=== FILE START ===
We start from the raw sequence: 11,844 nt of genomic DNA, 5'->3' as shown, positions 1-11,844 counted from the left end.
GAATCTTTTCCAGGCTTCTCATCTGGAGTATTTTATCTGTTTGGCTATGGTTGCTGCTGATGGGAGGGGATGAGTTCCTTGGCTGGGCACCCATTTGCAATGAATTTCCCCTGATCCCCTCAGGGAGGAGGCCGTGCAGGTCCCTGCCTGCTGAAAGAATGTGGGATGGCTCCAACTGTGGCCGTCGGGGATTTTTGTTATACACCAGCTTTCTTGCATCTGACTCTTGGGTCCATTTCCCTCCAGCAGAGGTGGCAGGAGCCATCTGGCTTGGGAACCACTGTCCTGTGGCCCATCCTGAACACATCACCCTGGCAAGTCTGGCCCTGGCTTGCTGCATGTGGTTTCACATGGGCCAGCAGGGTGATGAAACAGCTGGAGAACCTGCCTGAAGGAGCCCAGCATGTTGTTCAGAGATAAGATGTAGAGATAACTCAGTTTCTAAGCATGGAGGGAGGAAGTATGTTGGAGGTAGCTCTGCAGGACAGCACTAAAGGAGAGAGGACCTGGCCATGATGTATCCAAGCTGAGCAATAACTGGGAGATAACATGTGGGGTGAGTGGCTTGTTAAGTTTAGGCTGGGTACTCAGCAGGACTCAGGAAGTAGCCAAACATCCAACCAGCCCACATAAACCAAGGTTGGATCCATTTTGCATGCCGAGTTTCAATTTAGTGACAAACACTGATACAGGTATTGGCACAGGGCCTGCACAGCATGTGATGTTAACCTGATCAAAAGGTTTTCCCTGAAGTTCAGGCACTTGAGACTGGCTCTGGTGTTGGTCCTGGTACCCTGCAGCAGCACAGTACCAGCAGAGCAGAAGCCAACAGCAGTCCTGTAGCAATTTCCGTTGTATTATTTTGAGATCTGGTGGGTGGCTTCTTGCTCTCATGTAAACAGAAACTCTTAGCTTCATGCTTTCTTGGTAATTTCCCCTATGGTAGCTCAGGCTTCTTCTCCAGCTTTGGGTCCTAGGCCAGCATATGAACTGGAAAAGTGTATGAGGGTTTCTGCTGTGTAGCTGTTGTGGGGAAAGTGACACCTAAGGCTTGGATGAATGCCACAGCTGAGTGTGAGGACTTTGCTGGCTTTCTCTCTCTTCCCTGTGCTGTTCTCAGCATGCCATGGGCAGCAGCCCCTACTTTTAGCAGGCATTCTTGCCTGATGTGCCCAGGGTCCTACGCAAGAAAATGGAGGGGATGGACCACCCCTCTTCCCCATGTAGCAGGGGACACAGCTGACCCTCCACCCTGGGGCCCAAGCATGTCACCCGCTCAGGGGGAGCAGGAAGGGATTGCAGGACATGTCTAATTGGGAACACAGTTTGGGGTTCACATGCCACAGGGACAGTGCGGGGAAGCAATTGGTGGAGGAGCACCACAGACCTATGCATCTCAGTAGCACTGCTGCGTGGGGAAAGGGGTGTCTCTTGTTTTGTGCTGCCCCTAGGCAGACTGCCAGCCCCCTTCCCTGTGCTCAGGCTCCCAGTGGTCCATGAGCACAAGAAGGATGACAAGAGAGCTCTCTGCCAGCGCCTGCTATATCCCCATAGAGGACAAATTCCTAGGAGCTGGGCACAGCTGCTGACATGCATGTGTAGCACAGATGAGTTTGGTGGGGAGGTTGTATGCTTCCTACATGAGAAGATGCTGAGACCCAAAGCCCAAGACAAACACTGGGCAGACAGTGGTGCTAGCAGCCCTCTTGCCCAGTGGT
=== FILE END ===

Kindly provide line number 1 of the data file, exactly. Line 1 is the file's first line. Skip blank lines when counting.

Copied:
We start from the raw sequence: 11,844 nt of genomic DNA, 5'->3' as shown, positions 1-11,844 counted from the left end.